The public broadcaster believes President Cyril Ramaphosa was sabotaged during a recorded address to the nation last week.
On Thursday, the president recorded a statement that was aired on all local 24-hour television channels.
But the address that aired on the South African Broadcast Corporation (SABC) was riddled with errors, including the president having to restart his address.
In a statement issued on Tuesday, the broadcaster’s Vuyo Mthembu said: “The SABC’s preliminary investigation into the incident has revealed that material for the 18h00 broadcast of the President’s pre-recorded address was prepared in good time to ensure a clean transmission.”
“However, unauthorised changes were effected without any communication to the desk. Consequently, the programme published and played the rehearsal clip from President Ramaphosa’s recorded address to the nation, instead of the final version.”
The Mail & Guardian understands that Ramaphosa recorded the address at the SABC’s parliamentary studios, with the entire feed being sent to the SABC’s Auckland Park headquarters.
“Those involved in production activities were all warned in advance that they should disregard the rehearsal clip. The SABC now has strong prima facie evidence indicating that the broadcast of the incorrect clip was a well-considered and coordinated act of sabotage to bring the SABC and consequently the president into disrepute,” Mthembu said.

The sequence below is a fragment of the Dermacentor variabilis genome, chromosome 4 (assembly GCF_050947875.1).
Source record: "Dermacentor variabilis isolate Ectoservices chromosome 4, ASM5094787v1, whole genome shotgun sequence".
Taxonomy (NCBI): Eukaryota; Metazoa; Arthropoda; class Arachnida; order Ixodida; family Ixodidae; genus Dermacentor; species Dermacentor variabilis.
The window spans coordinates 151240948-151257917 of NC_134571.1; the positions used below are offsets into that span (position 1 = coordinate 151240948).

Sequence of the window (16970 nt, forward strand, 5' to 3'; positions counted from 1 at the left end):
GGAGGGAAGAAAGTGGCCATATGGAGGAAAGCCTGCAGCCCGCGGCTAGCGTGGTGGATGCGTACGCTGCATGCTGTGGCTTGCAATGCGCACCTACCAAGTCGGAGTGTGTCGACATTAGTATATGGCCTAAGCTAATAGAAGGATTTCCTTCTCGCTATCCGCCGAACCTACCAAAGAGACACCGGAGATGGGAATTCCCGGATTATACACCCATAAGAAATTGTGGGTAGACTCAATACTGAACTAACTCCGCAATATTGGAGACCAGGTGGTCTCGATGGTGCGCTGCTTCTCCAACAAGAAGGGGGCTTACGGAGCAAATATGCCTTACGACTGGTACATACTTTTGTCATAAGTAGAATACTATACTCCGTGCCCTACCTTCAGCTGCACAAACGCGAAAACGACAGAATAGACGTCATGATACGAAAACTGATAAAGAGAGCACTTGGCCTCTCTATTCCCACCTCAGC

The SABC confirmed on Tuesday that three employees had been suspended pending a disciplinary hearing. A freelancer had also not been scheduled to work, pending a disciplinary hearing.
Commenting on the allegation of sabotaging the president, Phathiswa Magopeni, the SABC’s head of news and current affairs, said the incident happened at a time when the broadcaster was trying to restore its image as a credible public news service. “Any employee found to be involved in clandestine activities aimed at undoing the ongoing work to restore the credibility of the public news service will be dealt with accordingly within the confines of the SABC’s human resources and disciplinary policies,” she said.
“We are committed to doing everything possible to improve the quality of our work and elevate the standard of our performance. What happened on Thursday has no place at all in the public news service,” Magopeni added.
The incident comes at the same time that operations at the SABC are currently under the spotlight at the Zondo commission of inquiry into allegations of state capture.
On Tuesday, former SABC chief operating officer, Hlaudi Motsoeneng began giving testimony to the commission chaired by Deputy Chief Justice Raymond Zondo.